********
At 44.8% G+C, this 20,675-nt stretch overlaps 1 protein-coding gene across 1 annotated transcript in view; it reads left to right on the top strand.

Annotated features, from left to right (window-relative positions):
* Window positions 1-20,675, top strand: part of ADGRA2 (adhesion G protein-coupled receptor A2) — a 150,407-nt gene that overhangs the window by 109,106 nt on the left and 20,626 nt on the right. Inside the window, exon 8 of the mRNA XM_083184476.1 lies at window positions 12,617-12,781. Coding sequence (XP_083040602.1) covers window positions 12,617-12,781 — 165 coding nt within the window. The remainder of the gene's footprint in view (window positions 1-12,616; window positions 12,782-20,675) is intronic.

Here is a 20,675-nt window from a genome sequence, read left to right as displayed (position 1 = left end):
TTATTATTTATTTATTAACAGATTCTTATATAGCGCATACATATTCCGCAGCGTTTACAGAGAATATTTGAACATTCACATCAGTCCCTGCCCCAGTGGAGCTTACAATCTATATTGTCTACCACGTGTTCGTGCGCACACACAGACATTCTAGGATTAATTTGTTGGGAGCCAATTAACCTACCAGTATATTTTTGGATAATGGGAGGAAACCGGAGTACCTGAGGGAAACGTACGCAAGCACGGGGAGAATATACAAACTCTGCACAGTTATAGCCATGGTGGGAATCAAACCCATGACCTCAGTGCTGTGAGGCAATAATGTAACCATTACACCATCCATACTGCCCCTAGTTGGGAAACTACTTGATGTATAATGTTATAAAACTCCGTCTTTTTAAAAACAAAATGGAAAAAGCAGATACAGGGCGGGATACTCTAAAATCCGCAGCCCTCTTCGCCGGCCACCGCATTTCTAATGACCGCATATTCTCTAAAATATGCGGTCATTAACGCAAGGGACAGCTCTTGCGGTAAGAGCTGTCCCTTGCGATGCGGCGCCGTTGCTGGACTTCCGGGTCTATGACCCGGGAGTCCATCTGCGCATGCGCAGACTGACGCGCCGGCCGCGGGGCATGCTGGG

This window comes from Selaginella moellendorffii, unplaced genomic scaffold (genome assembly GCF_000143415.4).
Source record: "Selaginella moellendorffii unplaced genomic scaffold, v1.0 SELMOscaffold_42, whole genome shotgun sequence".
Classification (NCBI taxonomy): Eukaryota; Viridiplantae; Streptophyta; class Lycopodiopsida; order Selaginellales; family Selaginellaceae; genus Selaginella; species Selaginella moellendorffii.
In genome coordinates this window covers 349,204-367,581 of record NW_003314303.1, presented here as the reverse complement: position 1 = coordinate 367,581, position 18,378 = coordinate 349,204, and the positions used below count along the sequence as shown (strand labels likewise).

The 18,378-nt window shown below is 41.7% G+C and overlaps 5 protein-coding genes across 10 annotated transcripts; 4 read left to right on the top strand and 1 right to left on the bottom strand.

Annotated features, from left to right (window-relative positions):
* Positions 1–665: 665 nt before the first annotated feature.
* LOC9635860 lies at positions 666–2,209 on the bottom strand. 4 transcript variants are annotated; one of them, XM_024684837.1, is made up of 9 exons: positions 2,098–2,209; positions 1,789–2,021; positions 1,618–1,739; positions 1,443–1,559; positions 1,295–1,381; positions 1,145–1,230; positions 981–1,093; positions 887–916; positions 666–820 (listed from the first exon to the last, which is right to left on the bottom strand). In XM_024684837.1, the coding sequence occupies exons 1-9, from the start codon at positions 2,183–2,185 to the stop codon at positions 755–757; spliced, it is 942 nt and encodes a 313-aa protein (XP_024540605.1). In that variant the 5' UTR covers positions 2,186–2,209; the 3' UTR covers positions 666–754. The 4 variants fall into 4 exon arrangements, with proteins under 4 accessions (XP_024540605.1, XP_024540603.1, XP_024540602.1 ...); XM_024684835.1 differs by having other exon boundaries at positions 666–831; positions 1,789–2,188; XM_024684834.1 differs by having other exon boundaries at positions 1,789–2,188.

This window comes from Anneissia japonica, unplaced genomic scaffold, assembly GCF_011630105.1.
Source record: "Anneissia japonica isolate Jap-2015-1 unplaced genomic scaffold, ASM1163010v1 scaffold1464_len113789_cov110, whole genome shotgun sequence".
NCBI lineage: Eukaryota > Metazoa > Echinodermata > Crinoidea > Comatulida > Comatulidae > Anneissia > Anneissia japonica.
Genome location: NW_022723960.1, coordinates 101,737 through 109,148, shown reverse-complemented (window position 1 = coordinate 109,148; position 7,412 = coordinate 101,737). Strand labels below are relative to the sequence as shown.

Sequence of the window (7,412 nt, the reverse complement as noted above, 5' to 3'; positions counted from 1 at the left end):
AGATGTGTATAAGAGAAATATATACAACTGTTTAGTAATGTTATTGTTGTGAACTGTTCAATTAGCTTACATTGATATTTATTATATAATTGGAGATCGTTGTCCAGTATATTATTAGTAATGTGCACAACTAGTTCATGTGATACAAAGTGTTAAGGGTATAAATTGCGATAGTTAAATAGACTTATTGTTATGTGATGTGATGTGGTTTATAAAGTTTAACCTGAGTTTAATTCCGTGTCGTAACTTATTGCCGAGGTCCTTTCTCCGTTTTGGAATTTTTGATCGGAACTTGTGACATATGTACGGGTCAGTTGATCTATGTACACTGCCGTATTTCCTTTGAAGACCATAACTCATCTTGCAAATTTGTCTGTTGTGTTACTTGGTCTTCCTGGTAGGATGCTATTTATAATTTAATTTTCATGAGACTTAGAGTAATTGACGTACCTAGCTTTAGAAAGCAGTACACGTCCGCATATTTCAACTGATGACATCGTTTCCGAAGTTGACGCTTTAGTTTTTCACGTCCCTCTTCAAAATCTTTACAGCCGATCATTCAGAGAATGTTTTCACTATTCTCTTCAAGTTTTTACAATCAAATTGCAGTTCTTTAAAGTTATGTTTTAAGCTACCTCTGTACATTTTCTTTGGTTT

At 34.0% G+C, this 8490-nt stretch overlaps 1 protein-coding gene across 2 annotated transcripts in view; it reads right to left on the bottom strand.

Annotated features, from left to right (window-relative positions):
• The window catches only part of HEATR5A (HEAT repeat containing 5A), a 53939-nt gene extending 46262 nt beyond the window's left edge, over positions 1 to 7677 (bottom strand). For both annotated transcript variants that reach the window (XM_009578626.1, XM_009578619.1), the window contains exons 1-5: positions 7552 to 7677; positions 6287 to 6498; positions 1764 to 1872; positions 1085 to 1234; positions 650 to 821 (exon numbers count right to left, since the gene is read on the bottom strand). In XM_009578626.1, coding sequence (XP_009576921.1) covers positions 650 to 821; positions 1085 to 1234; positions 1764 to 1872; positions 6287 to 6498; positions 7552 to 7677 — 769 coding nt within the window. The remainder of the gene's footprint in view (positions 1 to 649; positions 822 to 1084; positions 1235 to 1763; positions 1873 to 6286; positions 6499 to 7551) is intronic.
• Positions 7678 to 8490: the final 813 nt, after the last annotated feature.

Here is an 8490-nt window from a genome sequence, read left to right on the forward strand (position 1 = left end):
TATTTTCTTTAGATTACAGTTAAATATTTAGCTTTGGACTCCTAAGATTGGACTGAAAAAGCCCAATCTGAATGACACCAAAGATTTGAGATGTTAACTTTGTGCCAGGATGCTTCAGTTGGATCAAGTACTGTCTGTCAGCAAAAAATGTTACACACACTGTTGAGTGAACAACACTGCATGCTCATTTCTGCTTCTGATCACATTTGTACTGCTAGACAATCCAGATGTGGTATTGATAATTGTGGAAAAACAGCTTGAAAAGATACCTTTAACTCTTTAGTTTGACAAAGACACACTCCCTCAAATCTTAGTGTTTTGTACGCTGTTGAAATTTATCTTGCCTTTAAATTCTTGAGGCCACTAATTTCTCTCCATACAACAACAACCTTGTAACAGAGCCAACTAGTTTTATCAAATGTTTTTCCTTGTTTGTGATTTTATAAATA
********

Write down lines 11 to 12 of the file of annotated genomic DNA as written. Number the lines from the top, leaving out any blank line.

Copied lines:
Annotated features, from left to right (window-relative positions):
* Positions 1–665: 665 nt before the first annotated feature.